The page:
Monday, September 27, 2021   /   by Raj Jaggi


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Every state in the United States has its own set of laws, particularly when it comes to real estate and property management. However, there are some real estate rules that are unusual, if not outright strange and amusing. If you're considering relocating to one of these cities or states, this list of fascinating facts about your potential new neighborhood may be useful.

Let's jump into it!


Do you want to have some privacy in your yard? No matter how much you despise your neighbors, you won't be able to completely enclose your land with a fence. There are regulations that govern the height of your fence. In Rhode Island, for example, you can erect a fence up to 6 feet tall. You will be forced to remove it or reduce it immediately by the state. This fence legislation is in place to ensure that people have clear views and to avoid neighbor disputes. California, on the other hand, has legislation prohibiting spite fences of more than 10 feet. While we're on the subject of fences, in Scranton, Pennsylvania, erecting a classic white picket fence is prohibited.


While shopping for a house, picking the best amount of bathrooms is critical. However, there is a regulation in Waldron, a little island in Puget Sound between Washington State and Canada, which prevents any property or building from having more than two toilets. The ban appears to be aimed at limiting growth on the island as well as conserving the town's water supply. People who live there prefer it to be quiet and private, and they want it to remain that way.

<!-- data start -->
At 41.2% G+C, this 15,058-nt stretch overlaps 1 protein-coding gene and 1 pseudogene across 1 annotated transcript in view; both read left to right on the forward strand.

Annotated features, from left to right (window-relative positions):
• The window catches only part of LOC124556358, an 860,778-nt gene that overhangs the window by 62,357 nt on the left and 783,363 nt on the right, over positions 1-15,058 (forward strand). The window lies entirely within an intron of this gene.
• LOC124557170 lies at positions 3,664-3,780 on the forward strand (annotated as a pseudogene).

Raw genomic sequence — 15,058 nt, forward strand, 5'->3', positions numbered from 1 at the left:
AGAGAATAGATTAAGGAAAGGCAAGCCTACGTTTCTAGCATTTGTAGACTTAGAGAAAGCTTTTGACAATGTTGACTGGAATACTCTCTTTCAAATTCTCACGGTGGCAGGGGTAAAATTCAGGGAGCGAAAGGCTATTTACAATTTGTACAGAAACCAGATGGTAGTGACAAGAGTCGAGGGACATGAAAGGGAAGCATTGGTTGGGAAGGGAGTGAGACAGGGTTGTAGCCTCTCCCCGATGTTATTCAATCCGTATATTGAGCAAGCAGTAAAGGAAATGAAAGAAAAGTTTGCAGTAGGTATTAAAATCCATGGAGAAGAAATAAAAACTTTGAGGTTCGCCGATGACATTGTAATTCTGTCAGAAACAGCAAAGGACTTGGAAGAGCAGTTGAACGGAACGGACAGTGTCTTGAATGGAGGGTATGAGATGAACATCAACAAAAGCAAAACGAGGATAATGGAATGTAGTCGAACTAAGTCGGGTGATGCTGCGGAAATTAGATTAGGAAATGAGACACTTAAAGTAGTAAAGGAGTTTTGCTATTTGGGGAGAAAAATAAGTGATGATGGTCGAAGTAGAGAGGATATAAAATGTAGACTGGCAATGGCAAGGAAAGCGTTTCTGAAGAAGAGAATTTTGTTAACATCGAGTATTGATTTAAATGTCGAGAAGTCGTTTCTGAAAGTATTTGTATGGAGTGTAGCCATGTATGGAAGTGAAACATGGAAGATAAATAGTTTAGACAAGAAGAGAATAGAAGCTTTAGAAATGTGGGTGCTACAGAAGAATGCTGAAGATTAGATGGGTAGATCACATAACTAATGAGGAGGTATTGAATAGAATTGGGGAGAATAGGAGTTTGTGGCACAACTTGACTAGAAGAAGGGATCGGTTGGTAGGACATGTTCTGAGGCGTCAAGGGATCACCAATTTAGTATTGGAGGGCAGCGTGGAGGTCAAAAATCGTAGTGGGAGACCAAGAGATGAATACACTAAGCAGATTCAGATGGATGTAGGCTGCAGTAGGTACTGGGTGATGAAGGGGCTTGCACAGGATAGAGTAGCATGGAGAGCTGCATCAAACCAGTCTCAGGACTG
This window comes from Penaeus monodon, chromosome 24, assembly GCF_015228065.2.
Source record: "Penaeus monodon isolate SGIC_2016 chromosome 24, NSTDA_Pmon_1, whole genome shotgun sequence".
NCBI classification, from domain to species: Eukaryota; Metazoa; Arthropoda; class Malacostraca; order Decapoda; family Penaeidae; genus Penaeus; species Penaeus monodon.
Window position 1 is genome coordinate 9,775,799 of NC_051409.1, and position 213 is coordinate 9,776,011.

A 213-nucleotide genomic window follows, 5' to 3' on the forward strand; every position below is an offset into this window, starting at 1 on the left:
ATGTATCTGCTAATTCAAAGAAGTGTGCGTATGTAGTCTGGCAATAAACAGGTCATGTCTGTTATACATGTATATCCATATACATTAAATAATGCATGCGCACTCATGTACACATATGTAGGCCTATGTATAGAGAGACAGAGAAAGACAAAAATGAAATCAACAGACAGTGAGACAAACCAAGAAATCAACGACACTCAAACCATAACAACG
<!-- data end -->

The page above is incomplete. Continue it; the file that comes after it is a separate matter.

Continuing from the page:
You name it: couches, chairs, mattresses, and so on. In Boulder, you are not allowed to have any upholstered furniture or furniture that is not designed for outdoor usage in your yard or on your porch. The limitation was put in place to prevent those items from catching fire. The reason for this is because local college students, who were known for their party environment, would get intoxicated and set fire to the couches. Since the ordinance was passed in Boulder, many other cities have followed suit, including Ames, Iowa, Lincoln, Nebraska, and Columbia, Missouri.

DIY Sunday?

Oh, it's a Sunday, do you want to sleep in a little? Well, you can't because your neighbor woke you up by mowing their yard, blowing leaves, or fixing their roof. In states like New Jersey, New Mexico, New York, and Hawaii, you won't have this problem. To avoid neighbor strife, some states have made it illegal to conduct DIY projects on Sundays. Let's look at it more closely. On a Sunday, it is forbidden in New Jersey to undertake any home painting or roofing work outside. Filling nail holes with putty is also illegal in Schenectady, New York. In Hawaii, using a leaf blower is illegal, whereas inhabitants of Santa Fe, New Mexico, are prohibited from using lawnmowers.

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